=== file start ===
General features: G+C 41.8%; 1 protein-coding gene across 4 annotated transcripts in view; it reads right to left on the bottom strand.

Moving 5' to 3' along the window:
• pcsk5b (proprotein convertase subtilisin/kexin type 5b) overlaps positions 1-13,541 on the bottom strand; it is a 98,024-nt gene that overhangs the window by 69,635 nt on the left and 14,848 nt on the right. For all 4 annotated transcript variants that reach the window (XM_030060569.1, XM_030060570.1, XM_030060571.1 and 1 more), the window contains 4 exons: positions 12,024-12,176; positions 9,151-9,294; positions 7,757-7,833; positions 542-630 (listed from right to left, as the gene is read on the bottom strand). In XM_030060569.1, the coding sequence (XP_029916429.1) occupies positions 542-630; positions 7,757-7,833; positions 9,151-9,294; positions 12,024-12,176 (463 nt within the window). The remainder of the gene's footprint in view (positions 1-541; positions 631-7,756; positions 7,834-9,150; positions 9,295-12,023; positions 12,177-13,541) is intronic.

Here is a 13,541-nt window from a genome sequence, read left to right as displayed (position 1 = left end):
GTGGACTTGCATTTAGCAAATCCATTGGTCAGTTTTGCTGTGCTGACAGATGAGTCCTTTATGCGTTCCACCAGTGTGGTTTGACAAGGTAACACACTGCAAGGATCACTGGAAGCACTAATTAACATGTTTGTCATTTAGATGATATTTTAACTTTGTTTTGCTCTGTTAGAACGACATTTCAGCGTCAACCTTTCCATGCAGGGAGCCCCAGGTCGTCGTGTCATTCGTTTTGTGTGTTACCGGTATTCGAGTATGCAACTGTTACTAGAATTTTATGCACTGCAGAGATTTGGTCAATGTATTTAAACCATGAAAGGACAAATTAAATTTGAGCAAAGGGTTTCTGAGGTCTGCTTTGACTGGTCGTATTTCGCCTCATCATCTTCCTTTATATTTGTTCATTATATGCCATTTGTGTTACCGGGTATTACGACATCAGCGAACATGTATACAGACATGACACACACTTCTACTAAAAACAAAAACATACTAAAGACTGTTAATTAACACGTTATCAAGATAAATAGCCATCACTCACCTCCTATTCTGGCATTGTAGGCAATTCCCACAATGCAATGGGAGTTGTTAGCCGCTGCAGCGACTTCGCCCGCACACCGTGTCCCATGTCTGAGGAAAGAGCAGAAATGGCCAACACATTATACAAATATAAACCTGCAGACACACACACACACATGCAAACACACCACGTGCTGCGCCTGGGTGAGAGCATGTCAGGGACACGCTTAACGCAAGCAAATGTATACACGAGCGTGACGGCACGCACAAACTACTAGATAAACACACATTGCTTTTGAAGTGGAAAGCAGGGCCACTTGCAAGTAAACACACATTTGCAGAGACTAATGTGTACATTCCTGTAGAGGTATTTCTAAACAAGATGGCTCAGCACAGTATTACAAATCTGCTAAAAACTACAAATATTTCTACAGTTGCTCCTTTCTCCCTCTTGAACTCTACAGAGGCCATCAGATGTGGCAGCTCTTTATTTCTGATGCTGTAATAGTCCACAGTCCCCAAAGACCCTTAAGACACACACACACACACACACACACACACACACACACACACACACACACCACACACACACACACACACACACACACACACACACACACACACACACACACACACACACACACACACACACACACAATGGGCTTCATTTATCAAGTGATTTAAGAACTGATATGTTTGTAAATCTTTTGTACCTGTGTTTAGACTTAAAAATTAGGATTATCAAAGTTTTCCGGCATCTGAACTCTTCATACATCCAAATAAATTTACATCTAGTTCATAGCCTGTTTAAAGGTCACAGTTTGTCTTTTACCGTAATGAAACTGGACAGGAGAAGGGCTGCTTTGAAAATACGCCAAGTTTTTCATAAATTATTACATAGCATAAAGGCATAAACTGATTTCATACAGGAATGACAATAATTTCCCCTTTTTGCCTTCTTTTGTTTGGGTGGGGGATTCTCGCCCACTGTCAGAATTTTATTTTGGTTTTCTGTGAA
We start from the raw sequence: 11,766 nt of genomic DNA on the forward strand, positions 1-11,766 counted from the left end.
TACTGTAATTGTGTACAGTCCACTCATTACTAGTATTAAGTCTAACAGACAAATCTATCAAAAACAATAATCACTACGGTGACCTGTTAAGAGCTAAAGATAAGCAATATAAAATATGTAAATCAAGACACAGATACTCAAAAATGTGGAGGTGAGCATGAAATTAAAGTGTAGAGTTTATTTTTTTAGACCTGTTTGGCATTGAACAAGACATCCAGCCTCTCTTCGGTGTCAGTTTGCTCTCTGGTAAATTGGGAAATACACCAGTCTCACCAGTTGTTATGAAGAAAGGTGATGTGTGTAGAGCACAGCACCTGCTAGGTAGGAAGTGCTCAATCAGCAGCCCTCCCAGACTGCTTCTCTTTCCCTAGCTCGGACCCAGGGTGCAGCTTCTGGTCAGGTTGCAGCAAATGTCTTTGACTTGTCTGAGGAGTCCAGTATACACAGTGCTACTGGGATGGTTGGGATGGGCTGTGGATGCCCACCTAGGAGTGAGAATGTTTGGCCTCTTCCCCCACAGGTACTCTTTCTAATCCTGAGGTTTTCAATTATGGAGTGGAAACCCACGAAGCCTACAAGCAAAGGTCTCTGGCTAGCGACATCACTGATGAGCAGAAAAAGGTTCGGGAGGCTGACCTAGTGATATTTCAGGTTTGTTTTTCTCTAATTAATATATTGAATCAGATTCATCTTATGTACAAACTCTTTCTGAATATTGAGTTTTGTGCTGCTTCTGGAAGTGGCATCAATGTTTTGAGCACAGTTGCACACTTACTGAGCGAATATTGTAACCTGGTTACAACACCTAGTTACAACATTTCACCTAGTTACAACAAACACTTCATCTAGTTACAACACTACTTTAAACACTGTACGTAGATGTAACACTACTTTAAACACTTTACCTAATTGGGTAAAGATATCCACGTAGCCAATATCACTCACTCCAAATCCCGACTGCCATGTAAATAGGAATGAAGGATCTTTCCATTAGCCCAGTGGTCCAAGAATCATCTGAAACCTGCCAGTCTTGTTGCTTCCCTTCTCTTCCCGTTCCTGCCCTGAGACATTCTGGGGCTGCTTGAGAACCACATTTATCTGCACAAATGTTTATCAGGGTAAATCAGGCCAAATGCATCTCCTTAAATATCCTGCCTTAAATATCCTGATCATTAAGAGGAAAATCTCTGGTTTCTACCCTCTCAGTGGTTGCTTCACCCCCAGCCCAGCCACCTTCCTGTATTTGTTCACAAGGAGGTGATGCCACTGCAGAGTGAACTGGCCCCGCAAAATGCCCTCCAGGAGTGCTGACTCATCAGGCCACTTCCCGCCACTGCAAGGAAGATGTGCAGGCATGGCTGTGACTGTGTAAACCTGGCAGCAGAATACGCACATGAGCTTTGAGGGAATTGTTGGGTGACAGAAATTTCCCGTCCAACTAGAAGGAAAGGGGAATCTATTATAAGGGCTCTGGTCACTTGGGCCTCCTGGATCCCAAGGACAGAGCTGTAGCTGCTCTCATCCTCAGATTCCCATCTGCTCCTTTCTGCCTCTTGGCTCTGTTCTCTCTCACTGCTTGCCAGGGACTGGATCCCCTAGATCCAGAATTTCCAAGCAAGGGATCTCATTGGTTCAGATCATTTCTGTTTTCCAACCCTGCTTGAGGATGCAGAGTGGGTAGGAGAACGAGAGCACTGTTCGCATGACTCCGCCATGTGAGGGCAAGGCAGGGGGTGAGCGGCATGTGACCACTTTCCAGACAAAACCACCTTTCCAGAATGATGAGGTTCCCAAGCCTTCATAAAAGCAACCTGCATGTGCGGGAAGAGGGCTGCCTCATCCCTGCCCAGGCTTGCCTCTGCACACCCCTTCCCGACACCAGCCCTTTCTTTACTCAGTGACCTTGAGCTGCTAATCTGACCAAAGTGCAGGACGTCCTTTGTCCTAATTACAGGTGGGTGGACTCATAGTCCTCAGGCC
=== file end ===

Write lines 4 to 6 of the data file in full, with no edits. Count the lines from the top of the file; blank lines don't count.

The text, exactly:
Here is a 13,541-nt window from a genome sequence, read left to right as displayed (position 1 = left end):
GTGGACTTGCATTTAGCAAATCCATTGGTCAGTTTTGCTGTGCTGACAGATGAGTCCTTTATGCGTTCCACCAGTGTGGTTTGACAAGGTAACACACTGCAAGGATCACTGGAAGCACTAATTAACATGTTTGTCATTTAGATGATATTTTAACTTTGTTTTGCTCTGTTAGAACGACATTTCAGCGTCAACCTTTCCATGCAGGGAGCCCCAGGTCGTCGTGTCATTCGTTTTGTGTGTTACCGGTATTCGAGTATGCAACTGTTACTAGAATTTTATGCACTGCAGAGATTTGGTCAATGTATTTAAACCATGAAAGGACAAATTAAATTTGAGCAAAGGGTTTCTGAGGTCTGCTTTGACTGGTCGTATTTCGCCTCATCATCTTCCTTTATATTTGTTCATTATATGCCATTTGTGTTACCGGGTATTACGACATCAGCGAACATGTATACAGACATGACACACACTTCTACTAAAAACAAAAACATACTAAAGACTGTTAATTAACACGTTATCAAGATAAATAGCCATCACTCACCTCCTATTCTGGCATTGTAGGCAATTCCCACAATGCAATGGGAGTTGTTAGCCGCTGCAGCGACTTCGCCCGCACACCGTGTCCCATGTCTGAGGAAAGAGCAGAAATGGCCAACACATTATACAAATATAAACCTGCAGACACACACACACACATGCAAACACACCACGTGCTGCGCCTGGGTGAGAGCATGTCAGGGACACGCTTAACGCAAGCAAATGTATACACGAGCGTGACGGCACGCACAAACTACTAGATAAACACACATTGCTTTTGAAGTGGAAAGCAGGGCCACTTGCAAGTAAACACACATTTGCAGAGACTAATGTGTACATTCCTGTAGAGGTATTTCTAAACAAGATGGCTCAGCACAGTATTACAAATCTGCTAAAAACTACAAATATTTCTACAGTTGCTCCTTTCTCCCTCTTGAACTCTACAGAGGCCATCAGATGTGGCAGCTCTTTATTTCTGATGCTGTAATAGTCCACAGTCCCCAAAGACCCTTAAGACACACACACACACACACACACACACACACACACACACACACACACACCACACACACACACACACACACACACACACACACACACACACACACACACACACACACACACACACACACACACACAATGGGCTTCATTTATCAAGTGATTTAAGAACTGATATGTTTGTAAATCTTTTGTACCTGTGTTTAGACTTAAAAATTAGGATTATCAAAGTTTTCCGGCATCTGAACTCTTCATACATCCAAATAAATTTACATCTAGTTCATAGCCTGTTTAAAGGTCACAGTTTGTCTTTTACCGTAATGAAACTGGACAGGAGAAGGGCTGCTTTGAAAATACGCCAAGTTTTTCATAAATTATTACATAGCATAAAGGCATAAACTGATTTCATACAGGAATGACAATAATTTCCCCTTTTTGCCTTCTTTTGTTTGGGTGGGGGATTCTCGCCCACTGTCAGAATTTTATTTTGGTTTTCTGTGAA
We start from the raw sequence: 11,766 nt of genomic DNA on the forward strand, positions 1-11,766 counted from the left end.